at Catalina Jazz Club — Hollywood, California
L.A. Jazz Scene Review — May 2010/Myrna Daniels
Talented pianist Ed Vodicka fronted his big band, which was roaring all night, then added the delightful vocalist Marlene VerPlanck for an extra special evening of jazz. When I arrived at 7:30 the room was already packed with a happy buzz as patrons ate dinner and enjoyed grown-up beverages. There was a definite excitement in the air, as vocalist Marlene VerPlanck was making a rare West Coast appearance.
After a funny introduction by the bartender, Mike Dusalt, Vodicka went right to work on his own arrangement of “It Might As Well Be Spring,” which was clever and very effective. Billy Kerr took the first solo on alto sax and the band sounded like they were ready & rarin’ to go. The band consisted of: Ron King, Jack Feierman, Mike McGuffey, Bill Dowling – trumpets; Mike Wimberly, Jack Redmond, Les Benedict, Roy Wiegand – trombones; George Harper, Billy Kerr, Tom Peterson, Rusty Higgins – saxes; Kirk Smith – bass and Kendall Kay – drums. Billy Strayhorn’s “My Little Brown Book” got off to a smooth start with a short but sweet solo from Bill Dowling’s trumpet. The band sounded energized and cohesive, very bright. Vodicka did a great job as MC, with humorous introductions and commentary. Strayhorn’s “Daydream” was so dulcet in tone, a big, rich sound emerged from the ensemble playing of this remarkable band. No solos but it was a simply wonderful version. Vodicka is a strong pianist who brings a nice jazz jazz sensibilty to his play, managing to stand out among the riotous band, as he did on “Surrey With The Fringe On Top.” Back by a strong rhythm section, everyone is free to fly. A trombone ensemble chorus was smooth and silky in another excellent arrangement by Ed Vodicka.
I had never heard Ver Planck in person and it was quite a revelation. Vodicka introduced her and it was obvious that she had many fans in the room. She vocalized immediately on “I Wish On The Moon” as the big band took an aggressive stance behind her. I think her microphone could have been a bit louder; I thought the band was in danger of swamping her. Not to worry, she had her own way of doing things. On “Taking A Chance on Love” VerPlanck enunciated well so her delivery was crisp and clear. She continued despite the big sound behind her. She changed the modulation and emphasis of her voice to “out fox” the band, so to speak. “Jamaica Rhumba” was terrific and it reminded me of the old, glamourous night clubs in Hollywood, where people dressed up to dine and dance to the great big bands and featured singers of the past. I wasn’t personally there, but it was well depicted in so many films over the years. VerPlanck held her own nicely. In a nod to Saxamania, a group whe worked with (in France), the sax section was featured on “You Turned the Tables On Me.” I was reminded of LA’s own beloved Supersax band. VerPlanck sings with authority and great confidence. She’s an attractive lady who frankly, “owns the stage.” She doesn’t over emote, but puts the right emphasis on a phrase, a word. The crowd loved the band and the singer; the whole program brought forth enthusiastic applause. Kirk Smith used his wonderful bass strings to introduce “All The Things You Are,” as VerPlanck used a quiet voice, for a marvelous long intro. The audience was so quiet, so respectful of VerPlank’s artistry. Her voice was compelling, as it enveloped the room. After a second chorus she upped the energy and the band burst forth to accompany her. Again, she changed the tempo to quiet everything down. There’s no doubt she and and Vodicka are directing this large group of feisty musicians. Bold and brassy ensemble work kicked off “So Long Sadness.” The band was quite brilliant and Les Benedict added a short but dynamic trombone solo. VerPlanck sang, “So long sadness, goodbye” in almost a whisper. The crowd erupted in applause. She turned to compliment Vodicka and he joked, “I’m just working my way through welding school!”VerPlanck gave “Body and Soul” extra drama as her soft voice caressed the lyrics, “I’m all for you, body and soul.” Vodicka accompanied her with a deft touch, sensitive, restrained, yet so in the moment, it took my breath away. His solo quieted the room for a few moments before VerPlanck continued. I must say, her voice grew on me, song by song. The last few words of the song were exquisite. Going from the sublime to the jaunty, “Little Jazz Bird” was electrifying with precise playing from the band. Steve Allen’s “Go Fly A Kite” was a swingy outing for VerPlanck and the band. She vocalized in the upper riegister quite a lot, ending on a very high note. Backed by just the rhythm section for a bit, VerPlanck sang “Close Your Eyes” to a rapt audience. She doesn’t scat, but rather vocalizes, then picked up the lyrics again. The whole band backed her with finesse as VerPlanck shows she’s the consummate pro, from beginning to end.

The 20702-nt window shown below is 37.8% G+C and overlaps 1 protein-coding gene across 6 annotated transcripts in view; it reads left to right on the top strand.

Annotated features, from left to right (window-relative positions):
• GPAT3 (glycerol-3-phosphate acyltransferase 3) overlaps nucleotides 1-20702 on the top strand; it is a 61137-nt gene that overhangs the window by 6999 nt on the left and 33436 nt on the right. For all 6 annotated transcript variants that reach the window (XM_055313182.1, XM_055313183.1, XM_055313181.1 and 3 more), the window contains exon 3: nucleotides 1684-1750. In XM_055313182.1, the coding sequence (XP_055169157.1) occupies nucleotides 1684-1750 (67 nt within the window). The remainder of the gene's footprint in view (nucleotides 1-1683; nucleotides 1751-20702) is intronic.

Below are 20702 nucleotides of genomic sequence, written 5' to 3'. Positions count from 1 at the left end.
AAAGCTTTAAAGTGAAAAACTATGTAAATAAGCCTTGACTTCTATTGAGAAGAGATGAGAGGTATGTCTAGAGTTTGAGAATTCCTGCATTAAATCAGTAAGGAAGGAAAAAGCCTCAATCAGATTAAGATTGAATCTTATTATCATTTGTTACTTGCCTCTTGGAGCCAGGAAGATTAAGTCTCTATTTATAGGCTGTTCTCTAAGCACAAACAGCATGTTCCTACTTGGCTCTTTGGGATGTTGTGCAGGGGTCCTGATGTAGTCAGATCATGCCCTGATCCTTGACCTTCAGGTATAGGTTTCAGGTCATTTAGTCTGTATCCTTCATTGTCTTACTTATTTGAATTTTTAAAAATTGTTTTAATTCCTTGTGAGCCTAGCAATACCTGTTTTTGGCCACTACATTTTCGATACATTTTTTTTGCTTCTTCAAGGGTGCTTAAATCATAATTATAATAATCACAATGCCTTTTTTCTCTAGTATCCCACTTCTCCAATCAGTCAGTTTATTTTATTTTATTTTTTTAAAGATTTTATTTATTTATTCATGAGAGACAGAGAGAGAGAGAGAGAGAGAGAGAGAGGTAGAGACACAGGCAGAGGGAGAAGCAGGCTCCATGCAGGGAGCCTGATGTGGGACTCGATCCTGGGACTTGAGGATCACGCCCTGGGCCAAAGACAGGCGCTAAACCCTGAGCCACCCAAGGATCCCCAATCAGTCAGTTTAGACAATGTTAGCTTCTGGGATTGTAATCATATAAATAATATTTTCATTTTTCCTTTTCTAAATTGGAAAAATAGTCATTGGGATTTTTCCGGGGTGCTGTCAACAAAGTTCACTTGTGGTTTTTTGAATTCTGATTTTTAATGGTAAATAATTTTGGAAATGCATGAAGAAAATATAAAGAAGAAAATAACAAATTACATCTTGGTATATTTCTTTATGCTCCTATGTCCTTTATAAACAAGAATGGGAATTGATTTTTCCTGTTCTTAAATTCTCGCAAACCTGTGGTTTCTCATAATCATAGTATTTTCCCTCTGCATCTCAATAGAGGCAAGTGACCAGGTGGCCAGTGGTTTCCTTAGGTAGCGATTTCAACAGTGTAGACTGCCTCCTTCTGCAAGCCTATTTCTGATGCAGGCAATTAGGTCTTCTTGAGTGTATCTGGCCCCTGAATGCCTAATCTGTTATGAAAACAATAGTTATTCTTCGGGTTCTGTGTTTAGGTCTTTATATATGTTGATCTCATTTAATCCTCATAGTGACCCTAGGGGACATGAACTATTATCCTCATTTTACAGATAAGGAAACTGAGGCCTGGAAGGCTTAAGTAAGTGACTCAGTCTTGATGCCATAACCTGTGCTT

Johnny Mercer’s “Day In, Day Out” moved quickly and sounded just a bit rushed. VerPlanck sounded almost overwhelmed but she changes the dynamics so there are breaks in the wall of sound behind her. She simply holds her own, no matter what is happening. Vodicka praised Billy VerPlanck for the wonderful arrangements. From the show, Life Is Not Like The Movies, VerPlanck sang “The Lies Of Handsome Men” with so much authority and charm. This was the first time I had ever heard the tune which was very clever and interesting. Yes, the audience loved Marlene Ver Planck, giving her a rousing farewell as she left the stage. The tiny, chic woman had just given a big audience a lesson in singing from the heart, the soul. Bravo to her, to Ed Vodicka and the band! It was just marvelous!
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